Study: Monitoring based on reward incentives can lower blood pressure

Higi study

Maker of a retail-based health and wellness platform Higi has recently released findings of a nearly three-year-long study that found a significant relationship between lowered blood pressure and an incentive-based program based on regular monitoring.

“A blood pressure reading is a vital health measure that most people understand and know how to monitor easily when given the tools to do so. When this behavior is encouraged through rewards and challenges, individuals have a powerful opportunity to hardwire healthy habits in their everyday lives,” said Dr. Khan M. Siddiqui, CTO and Chief Medical Officer at Higi.

The company reviewed its user base and analyzed the impacts of its system of rewards and challenges on 159,000 hypertensive users across the U.S. from September 2012 to April 2015. This included activity across Higi’s network of retail-based ambulatory health stations, mobile app and web portal.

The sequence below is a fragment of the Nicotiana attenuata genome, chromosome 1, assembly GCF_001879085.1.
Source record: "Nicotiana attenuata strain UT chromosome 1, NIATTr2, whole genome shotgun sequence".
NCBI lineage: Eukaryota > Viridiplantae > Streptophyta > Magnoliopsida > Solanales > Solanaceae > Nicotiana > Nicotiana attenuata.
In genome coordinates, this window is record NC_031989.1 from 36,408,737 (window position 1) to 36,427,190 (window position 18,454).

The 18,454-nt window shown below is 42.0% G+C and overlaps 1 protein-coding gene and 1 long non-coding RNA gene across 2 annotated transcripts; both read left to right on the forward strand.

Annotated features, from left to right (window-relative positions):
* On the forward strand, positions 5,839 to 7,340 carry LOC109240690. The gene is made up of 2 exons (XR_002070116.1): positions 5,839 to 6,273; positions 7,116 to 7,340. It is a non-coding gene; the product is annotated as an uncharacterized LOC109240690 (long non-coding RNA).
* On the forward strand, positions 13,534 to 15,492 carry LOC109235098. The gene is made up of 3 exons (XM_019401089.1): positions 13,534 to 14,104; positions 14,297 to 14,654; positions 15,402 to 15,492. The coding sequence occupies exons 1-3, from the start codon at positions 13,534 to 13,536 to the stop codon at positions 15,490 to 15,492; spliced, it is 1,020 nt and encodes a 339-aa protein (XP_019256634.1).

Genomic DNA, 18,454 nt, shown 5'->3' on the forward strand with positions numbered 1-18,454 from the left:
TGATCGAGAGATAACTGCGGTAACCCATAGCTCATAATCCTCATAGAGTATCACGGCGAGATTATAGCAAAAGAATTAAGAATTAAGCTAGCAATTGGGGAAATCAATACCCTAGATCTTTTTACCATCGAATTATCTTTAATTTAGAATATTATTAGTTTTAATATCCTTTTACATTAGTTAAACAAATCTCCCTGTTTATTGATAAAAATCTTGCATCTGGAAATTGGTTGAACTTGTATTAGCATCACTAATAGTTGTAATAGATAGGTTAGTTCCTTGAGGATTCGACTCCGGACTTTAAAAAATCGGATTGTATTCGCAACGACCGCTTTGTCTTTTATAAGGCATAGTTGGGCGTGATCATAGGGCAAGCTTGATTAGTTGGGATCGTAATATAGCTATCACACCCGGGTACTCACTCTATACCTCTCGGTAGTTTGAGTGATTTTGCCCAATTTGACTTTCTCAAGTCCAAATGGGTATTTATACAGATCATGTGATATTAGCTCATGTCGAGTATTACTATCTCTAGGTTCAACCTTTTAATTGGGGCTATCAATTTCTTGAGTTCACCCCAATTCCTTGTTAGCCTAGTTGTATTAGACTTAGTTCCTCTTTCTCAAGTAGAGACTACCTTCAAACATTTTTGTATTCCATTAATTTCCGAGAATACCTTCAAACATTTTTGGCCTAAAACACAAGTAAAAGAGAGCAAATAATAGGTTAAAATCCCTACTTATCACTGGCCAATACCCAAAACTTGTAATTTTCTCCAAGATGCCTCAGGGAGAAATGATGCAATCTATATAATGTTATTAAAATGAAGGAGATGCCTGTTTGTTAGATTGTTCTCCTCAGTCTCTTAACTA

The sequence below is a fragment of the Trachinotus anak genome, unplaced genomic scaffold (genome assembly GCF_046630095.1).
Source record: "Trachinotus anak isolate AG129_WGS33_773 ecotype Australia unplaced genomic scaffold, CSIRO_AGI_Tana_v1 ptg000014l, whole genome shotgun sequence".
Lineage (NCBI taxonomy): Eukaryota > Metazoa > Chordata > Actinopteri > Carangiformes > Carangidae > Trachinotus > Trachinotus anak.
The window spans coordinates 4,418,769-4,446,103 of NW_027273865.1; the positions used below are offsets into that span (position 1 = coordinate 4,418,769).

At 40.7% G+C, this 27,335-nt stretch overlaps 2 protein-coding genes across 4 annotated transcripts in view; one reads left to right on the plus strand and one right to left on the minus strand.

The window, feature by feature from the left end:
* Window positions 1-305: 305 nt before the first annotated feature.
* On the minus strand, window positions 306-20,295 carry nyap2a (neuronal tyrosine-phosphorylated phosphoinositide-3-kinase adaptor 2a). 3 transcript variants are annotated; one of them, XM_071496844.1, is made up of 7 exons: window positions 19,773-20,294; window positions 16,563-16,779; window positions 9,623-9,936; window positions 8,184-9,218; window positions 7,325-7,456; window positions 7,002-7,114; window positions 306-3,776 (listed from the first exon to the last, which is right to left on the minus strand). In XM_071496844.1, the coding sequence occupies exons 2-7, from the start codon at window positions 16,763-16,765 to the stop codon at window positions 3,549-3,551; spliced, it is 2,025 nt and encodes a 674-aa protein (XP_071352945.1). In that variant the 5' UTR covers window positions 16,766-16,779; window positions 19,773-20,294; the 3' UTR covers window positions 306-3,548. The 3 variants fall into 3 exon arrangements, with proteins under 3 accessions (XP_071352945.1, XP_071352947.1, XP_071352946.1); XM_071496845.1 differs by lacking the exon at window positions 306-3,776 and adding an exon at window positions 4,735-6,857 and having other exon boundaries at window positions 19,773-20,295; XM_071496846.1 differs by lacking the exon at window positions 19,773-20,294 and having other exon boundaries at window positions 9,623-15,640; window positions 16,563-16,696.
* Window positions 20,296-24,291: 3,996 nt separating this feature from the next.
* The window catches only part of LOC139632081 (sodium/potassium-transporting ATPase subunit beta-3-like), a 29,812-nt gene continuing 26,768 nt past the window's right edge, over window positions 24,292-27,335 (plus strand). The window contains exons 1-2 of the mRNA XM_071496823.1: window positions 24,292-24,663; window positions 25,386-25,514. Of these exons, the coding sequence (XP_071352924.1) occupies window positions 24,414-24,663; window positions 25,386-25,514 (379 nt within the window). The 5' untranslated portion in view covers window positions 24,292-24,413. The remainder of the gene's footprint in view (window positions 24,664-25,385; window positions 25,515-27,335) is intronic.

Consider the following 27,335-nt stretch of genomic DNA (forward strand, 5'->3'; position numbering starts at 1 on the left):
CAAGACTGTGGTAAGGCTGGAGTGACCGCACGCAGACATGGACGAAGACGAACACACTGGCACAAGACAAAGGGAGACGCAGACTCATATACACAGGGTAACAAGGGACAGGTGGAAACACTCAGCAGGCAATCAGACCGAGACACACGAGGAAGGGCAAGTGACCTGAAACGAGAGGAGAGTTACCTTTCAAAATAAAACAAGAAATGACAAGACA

Higi has found that nearly half of its users lowered their systolic blood pressure to below 140 mmHg.Higi has found that nearly half of its users lowered their systolic blood pressure to below 140 mmHg, the cut-off for high blood pressure according to American Heart Association (AHA). Both men and women across all age brackets saw lowered blood pressure over the course of the study.

Another finding suggests that patients logging in 5 or more times per month showed an average drop in Systolic BP of 17 mmHg and an average drop in Diastolic BP of 9 mmHg, with over 80% seeing any reduction in their BP, and nearly half reaching BP range below hypertensive.

Participants in the study were Higi users who had an average age of 49 with their first blood pressure measurement in the hypertensive range. Fifty-eight percent of participants were men, 42 percent were women. Nearly half were obese.

Higi’s health station network counts almost 10,000 units in pharmacies, groceries and other retail outlets nationwide.

According to the American Heart Association, about 80 million Americans have high blood pressure, but nearly 20 percent are unaware of it and only about half have it under control.